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The Institute for Christian Studies and Society announces its events

Posted on: Sep 14, 2016

Save the dates: events of CUE Institute of Christian Studies and Society this semester


*** Monday October 26 4:00-5:00  T 104

“Take a Trip with Swedenborg and Blake.”  Rev. David J. Fekete, Ph.D.  Co-hosted with Travel Research Group

Emanuel Swedenborg (1688-1772) was a Swedish scientist, philosopher, theologian, and mystic.  Swedenborg’s influence is everywhere in the writings of the British poet and artist William Blake (1757-1827).  Blake is considered to be an original and key figure in the history of the poetry and visual arts of the Romantic Age.  At times, Blake loved Swedenborg’s theology and at times he hated it.  But love or hate, Blake could not get away from Swedenborg.  Swedenborg’s influence is most present in Blake’s symbolic style and visionary passages. Some of Blake’s artwork draws explicitly on Swedenborg’s visions.  In order to show Blake’s interest in Swedenborg’s visionary literature, I will compare passages of spiritual voyages from both Blake and Swedenborg.  They will take us all on wild trips of imagination: both poetic and spiritual.  My discussion will also feature Blake’s fantastic paintings.


*** Monday November 21 4:00-5:00  Room TBA

“Expressive Individualism, the Cult of the Artist as Genius, and Milton’s Lucifer”. Patrick Madigan S.J., professor of philosophy at Heythrop College (University of London)

I start off with what the American Sociologist Robert Bellah and the Canadian Philosopher Charles Taylor call ‘Expressive Individualism’, and which they present as the default life style of our time, especially in the West. I give some examples and then ask about the origin of this life style. I first trace this back to the cult of the artist revered as a ‘genius’, which flourished during the 19th-century; this cult has been democratized and universalized in our time. I then trace its origins one step further to the depiction John Milton gives of Lucifer in his poem PARADISE LOST; in Milton’s altered portrayal, Lucifer rejects not only Jesus as the highest creature, he rejects the Father as father. He declares ‘I know none before me: I am self-begot’. In so far as we embrace ‘expressive individualism’ as an ethic for our time, therefore, we are implicitly committed to Milton’s Lucifer as an archetype for human fulfilment; I suggest this might be a toxic model.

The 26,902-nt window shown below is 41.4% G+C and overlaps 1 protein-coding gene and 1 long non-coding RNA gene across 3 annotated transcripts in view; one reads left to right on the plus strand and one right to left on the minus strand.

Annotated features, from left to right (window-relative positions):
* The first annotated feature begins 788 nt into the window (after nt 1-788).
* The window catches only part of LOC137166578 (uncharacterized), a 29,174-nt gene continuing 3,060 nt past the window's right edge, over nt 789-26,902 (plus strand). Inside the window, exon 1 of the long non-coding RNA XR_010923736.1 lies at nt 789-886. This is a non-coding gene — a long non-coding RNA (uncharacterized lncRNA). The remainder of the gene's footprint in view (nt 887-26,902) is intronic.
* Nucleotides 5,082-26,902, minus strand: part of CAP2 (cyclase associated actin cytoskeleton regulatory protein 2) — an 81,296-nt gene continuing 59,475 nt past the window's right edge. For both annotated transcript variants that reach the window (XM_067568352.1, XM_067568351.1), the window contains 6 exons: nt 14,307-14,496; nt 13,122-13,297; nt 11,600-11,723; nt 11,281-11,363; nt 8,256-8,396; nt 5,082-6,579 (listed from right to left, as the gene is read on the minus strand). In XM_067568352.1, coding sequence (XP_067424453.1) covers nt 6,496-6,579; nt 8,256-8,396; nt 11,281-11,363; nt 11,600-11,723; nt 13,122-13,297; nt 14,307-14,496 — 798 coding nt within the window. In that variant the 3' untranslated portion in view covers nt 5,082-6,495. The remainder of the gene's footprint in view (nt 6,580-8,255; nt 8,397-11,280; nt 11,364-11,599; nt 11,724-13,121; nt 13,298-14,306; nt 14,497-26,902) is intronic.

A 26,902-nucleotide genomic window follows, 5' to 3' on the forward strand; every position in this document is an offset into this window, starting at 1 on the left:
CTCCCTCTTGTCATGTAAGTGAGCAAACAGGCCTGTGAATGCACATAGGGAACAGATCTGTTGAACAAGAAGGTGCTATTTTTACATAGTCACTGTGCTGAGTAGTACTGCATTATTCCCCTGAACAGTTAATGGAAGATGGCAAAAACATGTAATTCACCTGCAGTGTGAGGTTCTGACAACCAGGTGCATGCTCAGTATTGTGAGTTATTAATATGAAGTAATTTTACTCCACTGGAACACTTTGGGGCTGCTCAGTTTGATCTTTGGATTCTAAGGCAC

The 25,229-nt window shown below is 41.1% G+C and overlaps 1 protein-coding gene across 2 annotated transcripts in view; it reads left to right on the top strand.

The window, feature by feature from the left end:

The paper is interdisciplinary and should appeal to faculty and students from all of the Arts disciplines, particularly English literature.


*** Tuesday November 29, 3:30-5:30  T 104. 

Farzad Zare-Bawani, Psychology CUE.  “Suffering Subject, Objective Knowledge: Unbearable Mental States in the Age of Evidence.”


This talk offers a critique of contemporary psychological views on consciousness with respect to suffering and pain.   I focus on our understanding of human suffering and discuss the impact of evidence-based methodology on those things which are experienced as unwanted, abject, or unbearable.  I conclude by raising a crucial ethical question for discussion.